US Labor Market Shows Resilience as Jobless Rate Hits 50-year Low
Thu, January 23, 2020

US Labor Market Shows Resilience as Jobless Rate Hits 50-year Low

Recently, the United States of America has experienced a 50 hit low resilience of  jobless rate / Photo Credit: georgerudy via 123rf

 

The US economy just added 136,000 new jobs last month, according to the United States’ Bureau of Labor Statistics (BLS). The country’s unemployment rate also fell to 3.5 percent, which is the lowest rate since December 1969. 

 

The resilience of the US labor market

While the 136,000 nonfarm payrolls are lower than the 147,000 estimates of analysts, it still shows the labor market’s resilience “in the face of weakening economy,” said financial news provider Market Watch. But what does September’s jobless rate mean to the US market? Senior US economist Eric Winograd working for asset management company Alliance Bernstein said via CNBC that it doesn’t change the fundamental economic view, but it shows that the labor market is strong, absorbing new entrants into the workforce and adding more jobs.

Winograd, however, also pointed out that wage growth is still muted. This limits the risk that the labor market tightness may push the country’s inflation rate higher. Labor market tightness is interpreted as the balance between the supply of and demand for labor. The economist went on to say that the question that should be highlighted is how long the US labor market will stay strong, considering that there is continued slowdown in its growth.

As for the officials from the Federal Reserve, they are observing the nonfarm payrolls as clues to determine the economy’s performance. The low jobless rate is only one reflection of a strong economy. Having a slow wage growth also means that the country’s central bank is still at a good distance for achieving its goal of around 2 percent inflation rate.

Nonprofit business membership and research group The Conference Board’s chief economist in North America Gad Levanon also commented that searching for “qualified workers” may become more difficult in the US. Nevertheless, the current report by the US BLS showed that the labor market is healthy.

Having a low unemployment rate means easier job access, less government borrowing, high consumer buying power, and improvement in the efficient use of resources and equipment, which is beneficial not just to firms but also to the overall economy.

The September report of the BLS showed that much job creation (39,000 new jobs) happened in the healthcare industry. On the other hand, retail lost 11,000 jobs. The unemployment rate also dropped to 2.5 percent for Asian Americans and 3.9 percent for Hispanics.

 

 

Why the low unemployment rate does not necessarily mean improved earnings

The unemployment rate of the United States may be at its five decade-low but it does not necessarily mean improved earnings, said Ben Wink of Markets Insider. One of the reasons for this is prime-age participation in the labor force. It means that more prime-age people are joining the labor force. As more of them are applying to enter the labor force, firms can also delay the increase of wages because they don’t have to entice the potential employees when it comes to their raises. American retail company Walmart, for instance, is recruiting more teenage employees. It is also advantageous for the company’s part because it costs less, younger people are easier to train and there are no old habits that they have to change. Other companies, like Chipotle, Disney, Starbucks, and McDonald’s, are also applying the same strategy. They offer education benefits apart from the salary that their workers are earning.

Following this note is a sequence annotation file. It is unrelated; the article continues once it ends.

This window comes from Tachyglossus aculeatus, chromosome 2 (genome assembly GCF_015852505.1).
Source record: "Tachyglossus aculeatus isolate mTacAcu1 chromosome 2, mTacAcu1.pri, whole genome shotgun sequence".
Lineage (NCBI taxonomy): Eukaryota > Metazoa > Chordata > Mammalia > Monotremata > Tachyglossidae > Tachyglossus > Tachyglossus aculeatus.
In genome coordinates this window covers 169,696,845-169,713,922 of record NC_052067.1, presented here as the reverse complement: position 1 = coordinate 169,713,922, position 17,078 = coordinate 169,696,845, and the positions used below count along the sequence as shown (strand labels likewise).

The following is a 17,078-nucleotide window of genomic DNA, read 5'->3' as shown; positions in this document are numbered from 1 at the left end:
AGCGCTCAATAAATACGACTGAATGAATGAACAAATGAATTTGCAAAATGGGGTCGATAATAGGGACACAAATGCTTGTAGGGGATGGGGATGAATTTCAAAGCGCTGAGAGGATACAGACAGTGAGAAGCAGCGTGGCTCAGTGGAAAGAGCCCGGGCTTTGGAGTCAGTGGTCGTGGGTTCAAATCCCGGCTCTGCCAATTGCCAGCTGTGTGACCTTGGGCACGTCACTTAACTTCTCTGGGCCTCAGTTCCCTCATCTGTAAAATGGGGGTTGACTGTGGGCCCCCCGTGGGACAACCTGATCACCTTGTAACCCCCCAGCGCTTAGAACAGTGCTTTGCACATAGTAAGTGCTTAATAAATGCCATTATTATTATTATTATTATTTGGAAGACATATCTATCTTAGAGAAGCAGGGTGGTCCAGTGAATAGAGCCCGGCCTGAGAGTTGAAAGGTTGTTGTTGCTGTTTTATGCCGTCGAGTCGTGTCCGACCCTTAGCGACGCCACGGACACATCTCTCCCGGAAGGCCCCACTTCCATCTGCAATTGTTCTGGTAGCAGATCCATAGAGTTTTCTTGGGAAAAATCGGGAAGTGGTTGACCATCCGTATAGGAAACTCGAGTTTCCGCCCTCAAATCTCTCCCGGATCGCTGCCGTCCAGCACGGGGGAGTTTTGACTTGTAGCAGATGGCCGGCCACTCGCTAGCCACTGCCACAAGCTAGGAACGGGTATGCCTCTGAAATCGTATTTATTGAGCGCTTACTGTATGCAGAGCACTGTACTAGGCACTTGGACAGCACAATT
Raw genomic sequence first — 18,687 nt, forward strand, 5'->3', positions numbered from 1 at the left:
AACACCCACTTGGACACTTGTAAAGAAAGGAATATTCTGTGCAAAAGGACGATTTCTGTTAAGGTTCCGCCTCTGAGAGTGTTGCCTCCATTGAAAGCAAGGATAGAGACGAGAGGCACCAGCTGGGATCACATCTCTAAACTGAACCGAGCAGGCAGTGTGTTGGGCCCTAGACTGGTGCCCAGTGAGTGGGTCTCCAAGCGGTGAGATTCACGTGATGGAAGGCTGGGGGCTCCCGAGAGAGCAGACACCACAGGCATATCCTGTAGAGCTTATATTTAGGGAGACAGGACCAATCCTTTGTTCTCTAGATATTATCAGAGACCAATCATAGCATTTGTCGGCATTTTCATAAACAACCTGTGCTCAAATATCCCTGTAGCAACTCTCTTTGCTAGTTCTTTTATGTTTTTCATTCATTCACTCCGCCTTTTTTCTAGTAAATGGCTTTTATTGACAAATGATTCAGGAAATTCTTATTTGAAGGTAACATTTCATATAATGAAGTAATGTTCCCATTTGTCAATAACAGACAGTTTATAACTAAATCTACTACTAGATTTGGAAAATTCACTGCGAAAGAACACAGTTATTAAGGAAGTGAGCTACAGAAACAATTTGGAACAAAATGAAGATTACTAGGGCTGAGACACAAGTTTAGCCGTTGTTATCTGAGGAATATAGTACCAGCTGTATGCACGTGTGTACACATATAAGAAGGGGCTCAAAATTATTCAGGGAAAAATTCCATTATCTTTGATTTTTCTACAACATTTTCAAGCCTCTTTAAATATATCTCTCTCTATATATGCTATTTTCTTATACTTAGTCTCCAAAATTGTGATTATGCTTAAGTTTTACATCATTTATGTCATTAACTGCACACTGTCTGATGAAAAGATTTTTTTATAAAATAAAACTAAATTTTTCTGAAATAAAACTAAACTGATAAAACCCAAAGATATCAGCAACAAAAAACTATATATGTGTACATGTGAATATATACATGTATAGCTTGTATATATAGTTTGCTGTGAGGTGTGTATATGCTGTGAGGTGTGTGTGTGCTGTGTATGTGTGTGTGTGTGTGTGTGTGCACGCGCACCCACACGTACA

Another reason is wage polarization. Economists refer to it as requiring moderate skill levels in the middle-class jobs and greater skill levels for those at the top position. In the US, the labor force is becoming more “saturated” in high- and low-income roles. Automation and globalization have also removed the need for workers in the manufacturing industry, making it more difficult to climb the job ladder.

The security trade-off is also one reason why a lower unemployment rate does not mean wage growth. There is a drop in private-sector union membership and such lack of organization gives companies a leeway to slow hourly wages. 

 

The unemployment rate of the US does not necessarily mean improved earnings / Photo Credit: Jozef Polc via 123rf

 

Employment by major industry sector

BLS Current Employment Statistics survey also published the employment by major industry sector. It compared the number of jobs in the years 2008 and 2018 and then published its employment projection for 2028.

The employment by those industry sectors are detailed as follows. 

- Goods-producing, excluding agriculture – 2008: 21,277.9; 2018: 20,661.3; 2028: 20,872.7

- Mining – 2008: 709.9; 2018: 683.3; 2028: 727.9

- Construction – 2008: 7,162.5; 2018: 7,289.3; 2028: 8,096.8

- Manufacturing – 2008: 13,405.5; 2018: 12,688.7; 2028: 12,048

- Utilities – 2008: 558.8; 2018: 554.6; 2028:537.2

- Wholesale trade – 2008: 5,875; 2018: 5,852.5; 2028: 5,754

- Retail trade – 2008: 15,289.1; 2018: 15,833.1; 2028: 15,679.4

 

 

The list also includes employment in the transportation and warehousing (2018: 5,419.1), information (2018: 2,828.1), financial activities (2018: 8,568.8), professional and business services (2018: 20,999.5), educational services (2018: 3,727.5), healthcare and social assistance (2018: 19,939.3), leisure and hospitality (2018: 16,348.5), other services (2018: 6,622.4), federal government (2018: 2,796), and state and local government (2018: 19,653).